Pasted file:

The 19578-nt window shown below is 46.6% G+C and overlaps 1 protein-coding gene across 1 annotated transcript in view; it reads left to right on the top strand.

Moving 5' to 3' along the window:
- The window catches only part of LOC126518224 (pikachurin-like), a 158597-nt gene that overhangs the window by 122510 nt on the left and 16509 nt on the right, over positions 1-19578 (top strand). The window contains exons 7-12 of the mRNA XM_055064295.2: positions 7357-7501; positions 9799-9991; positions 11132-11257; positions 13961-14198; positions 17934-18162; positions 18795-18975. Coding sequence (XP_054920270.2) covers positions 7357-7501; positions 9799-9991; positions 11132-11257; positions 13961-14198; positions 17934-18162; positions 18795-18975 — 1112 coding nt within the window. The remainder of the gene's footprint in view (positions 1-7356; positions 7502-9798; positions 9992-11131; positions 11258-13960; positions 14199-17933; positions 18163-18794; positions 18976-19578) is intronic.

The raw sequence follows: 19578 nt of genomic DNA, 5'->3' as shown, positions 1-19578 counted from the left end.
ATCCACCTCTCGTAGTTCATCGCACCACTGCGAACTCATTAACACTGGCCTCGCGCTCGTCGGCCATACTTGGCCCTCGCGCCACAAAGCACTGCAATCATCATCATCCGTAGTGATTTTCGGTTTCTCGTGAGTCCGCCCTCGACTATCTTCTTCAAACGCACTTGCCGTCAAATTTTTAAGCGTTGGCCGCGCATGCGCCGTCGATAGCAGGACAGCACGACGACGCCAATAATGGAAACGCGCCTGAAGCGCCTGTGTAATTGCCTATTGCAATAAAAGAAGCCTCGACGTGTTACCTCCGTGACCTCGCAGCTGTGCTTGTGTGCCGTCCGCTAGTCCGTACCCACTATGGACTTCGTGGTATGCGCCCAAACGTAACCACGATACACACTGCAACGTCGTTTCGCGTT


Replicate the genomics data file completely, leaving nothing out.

The 19578-nt window shown below is 46.6% G+C and overlaps 1 protein-coding gene across 1 annotated transcript in view; it reads left to right on the top strand.

Moving 5' to 3' along the window:
- The window catches only part of LOC126518224 (pikachurin-like), a 158597-nt gene that overhangs the window by 122510 nt on the left and 16509 nt on the right, over positions 1-19578 (top strand). The window contains exons 7-12 of the mRNA XM_055064295.2: positions 7357-7501; positions 9799-9991; positions 11132-11257; positions 13961-14198; positions 17934-18162; positions 18795-18975. Coding sequence (XP_054920270.2) covers positions 7357-7501; positions 9799-9991; positions 11132-11257; positions 13961-14198; positions 17934-18162; positions 18795-18975 — 1112 coding nt within the window. The remainder of the gene's footprint in view (positions 1-7356; positions 7502-9798; positions 9992-11131; positions 11258-13960; positions 14199-17933; positions 18163-18794; positions 18976-19578) is intronic.

The raw sequence follows: 19578 nt of genomic DNA, 5'->3' as shown, positions 1-19578 counted from the left end.
ATCCACCTCTCGTAGTTCATCGCACCACTGCGAACTCATTAACACTGGCCTCGCGCTCGTCGGCCATACTTGGCCCTCGCGCCACAAAGCACTGCAATCATCATCATCCGTAGTGATTTTCGGTTTCTCGTGAGTCCGCCCTCGACTATCTTCTTCAAACGCACTTGCCGTCAAATTTTTAAGCGTTGGCCGCGCATGCGCCGTCGATAGCAGGACAGCACGACGACGCCAATAATGGAAACGCGCCTGAAGCGCCTGTGTAATTGCCTATTGCAATAAAAGAAGCCTCGACGTGTTACCTCCGTGACCTCGCAGCTGTGCTTGTGTGCCGTCCGCTAGTCCGTACCCACTATGGACTTCGTGGTATGCGCCCAAACGTAACCACGATACACACTGCAACGTCGTTTCGCGTT